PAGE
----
Author(s): McMahon JH, Elliott JH, Hong SY, Bertagnolio S, Jordan MR
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Abstract BACKGROUND: A large proportion of patients receiving antiretroviral therapy (ART) in low and middle income countries (LMICs) have unknown treatment outcomes and are classified as lost to follow-up (LTFU). Physical tracing of patients classified as LTFU is common; however, effects of tracing on outcomes remains unclear. The objective of this systematic review is to compare estimates of LTFU, mortality and retention in LMIC in cohorts of patients with and without physical tracing. METHODS AND FINDINGS: We systematically identified studies in LMIC programmatic settings using MEDLINE (2003-2011) and HIV conference abstracts (2009-2011). Studies reporting the proportion LTFU 12-months after ART initiation were included. Tracing activities were determined from manuscripts or by contacting study authors. Studies were classified as "tracing studies" if physical tracing was available for the majority of patients. Summary estimates from the 2 groups of studies (tracing and non-tracing) for LTFU, mortality, stop of ART, transfers out, and retention on ART were determined. 261 papers and 616 abstracts were identified of which 39 studies comprising 54 separate cohorts (n = 187,666) met inclusion criteria. Of those, physical tracing was available for 46\% of cohorts. Treatment programs with physical tracing activities had lower estimated LTFU (7.6\% vs. 15.1\%; p<.001), higher estimated mortality (10.5\% vs. 6.6\%; p = .006), higher retention on ART (80.0 vs. 75.8\%; p = .04) and higher retention at the original site (80.0\% vs. 72.9\%; p = .02). CONCLUSIONS: Knowledge of patient tracing is critical when interpreting program outcomes of LTFU, mortality and retention. The reduction of the proportion LTFU in tracing studies was only partially explained by re-classification of unknown outcomes. These data suggest that tracing may lead to increased re-engagement of patients in care, rather than just improved classification of unknown outcomes.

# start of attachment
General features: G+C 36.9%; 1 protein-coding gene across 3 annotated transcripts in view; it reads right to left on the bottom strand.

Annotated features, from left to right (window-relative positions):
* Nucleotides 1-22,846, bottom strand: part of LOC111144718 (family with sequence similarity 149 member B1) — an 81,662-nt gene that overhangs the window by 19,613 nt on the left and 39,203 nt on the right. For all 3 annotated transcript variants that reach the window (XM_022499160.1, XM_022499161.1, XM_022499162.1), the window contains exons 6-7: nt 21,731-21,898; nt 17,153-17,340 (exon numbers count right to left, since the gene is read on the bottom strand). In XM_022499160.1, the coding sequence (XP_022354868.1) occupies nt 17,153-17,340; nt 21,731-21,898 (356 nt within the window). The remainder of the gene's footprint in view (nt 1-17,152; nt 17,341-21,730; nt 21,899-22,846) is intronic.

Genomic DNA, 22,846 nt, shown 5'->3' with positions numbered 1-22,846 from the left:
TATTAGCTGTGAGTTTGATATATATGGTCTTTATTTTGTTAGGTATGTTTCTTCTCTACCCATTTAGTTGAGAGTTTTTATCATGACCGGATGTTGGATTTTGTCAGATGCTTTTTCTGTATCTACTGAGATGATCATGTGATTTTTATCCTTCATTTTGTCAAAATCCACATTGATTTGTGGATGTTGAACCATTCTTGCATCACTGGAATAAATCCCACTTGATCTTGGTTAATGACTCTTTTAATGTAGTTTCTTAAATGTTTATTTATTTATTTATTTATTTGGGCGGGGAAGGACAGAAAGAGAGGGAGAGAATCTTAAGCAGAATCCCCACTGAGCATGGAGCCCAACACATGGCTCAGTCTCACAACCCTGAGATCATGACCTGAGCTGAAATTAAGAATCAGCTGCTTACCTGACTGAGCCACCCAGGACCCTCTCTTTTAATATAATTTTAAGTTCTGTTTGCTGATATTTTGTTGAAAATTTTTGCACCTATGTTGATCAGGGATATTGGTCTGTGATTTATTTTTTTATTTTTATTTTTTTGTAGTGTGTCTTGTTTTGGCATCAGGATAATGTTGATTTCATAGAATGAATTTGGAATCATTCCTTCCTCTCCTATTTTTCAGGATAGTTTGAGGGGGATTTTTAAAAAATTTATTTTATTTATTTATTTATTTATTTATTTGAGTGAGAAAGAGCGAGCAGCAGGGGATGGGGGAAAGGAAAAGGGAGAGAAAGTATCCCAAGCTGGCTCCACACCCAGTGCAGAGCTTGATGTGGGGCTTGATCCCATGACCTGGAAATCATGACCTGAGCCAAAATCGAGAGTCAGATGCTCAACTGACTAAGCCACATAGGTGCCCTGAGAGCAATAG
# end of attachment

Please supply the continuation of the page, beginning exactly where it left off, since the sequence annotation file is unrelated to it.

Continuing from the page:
This article was published in PLoS One
and referenced in Journal of Diabetes & Metabolism